DOCTRO'S VIEW ARCHIVE
Common Cold Social Ties Decrease Risk
PITTSBURGH-Several current theories hold that people
who have diversified social networks (those that interact with
family members, friends, and co-workers, are married, and belong
to various social groups) live longer and healthier than people
who live more isolated lives.
Recently, Sheldon Cohen, PhD and colleagues at the
University of Pittsburgh performed a bold study which was recently
published in the Journal of the American Medical
Dr. Cohen's study involved infecting 276 healthy
volunteers (aged 18 to 55 years) with a particular cold virus
(rhinovirus)! The volunteers reported the extent of their social
ties, and were given nasal drops containing one of 2 types of
this virus and monitored for the development of a common cold.
The results demonstrated that those volunteers with
more types of social ties were less susceptible to common colds,
produced less mucus, and were more efficient in clearing the virus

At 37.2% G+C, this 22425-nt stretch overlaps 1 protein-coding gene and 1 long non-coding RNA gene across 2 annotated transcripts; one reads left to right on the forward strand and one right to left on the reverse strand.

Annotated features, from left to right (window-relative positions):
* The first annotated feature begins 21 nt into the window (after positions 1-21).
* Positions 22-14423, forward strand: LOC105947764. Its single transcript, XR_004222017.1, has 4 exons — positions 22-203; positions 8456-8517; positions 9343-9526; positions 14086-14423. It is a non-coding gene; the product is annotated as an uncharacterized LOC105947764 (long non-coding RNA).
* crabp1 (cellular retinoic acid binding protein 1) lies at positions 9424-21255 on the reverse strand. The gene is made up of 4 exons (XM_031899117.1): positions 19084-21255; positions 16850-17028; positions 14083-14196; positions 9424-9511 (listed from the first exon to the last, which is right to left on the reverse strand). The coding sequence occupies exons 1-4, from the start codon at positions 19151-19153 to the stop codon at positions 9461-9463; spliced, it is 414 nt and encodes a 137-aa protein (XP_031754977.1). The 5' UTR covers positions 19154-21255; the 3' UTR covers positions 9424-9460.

from their nasal passages.
The authors concluded that more diverse social networks
were associated with greater resistance to infections in the upper
Humans are social beings. There have been many other
documented health benefits of socialization behaviors, including
optimizing thinking ability in seniors, musculoskeletal health,
and others. This new research supports the contention that social
ties are an attribute in promoting a healthier life.
(Maybe those Fourth of July barbeque gatherings, as are common in the United States, celebrate more than only our national heritage, but also serve our national health! Happy and safe Fourth of July!)
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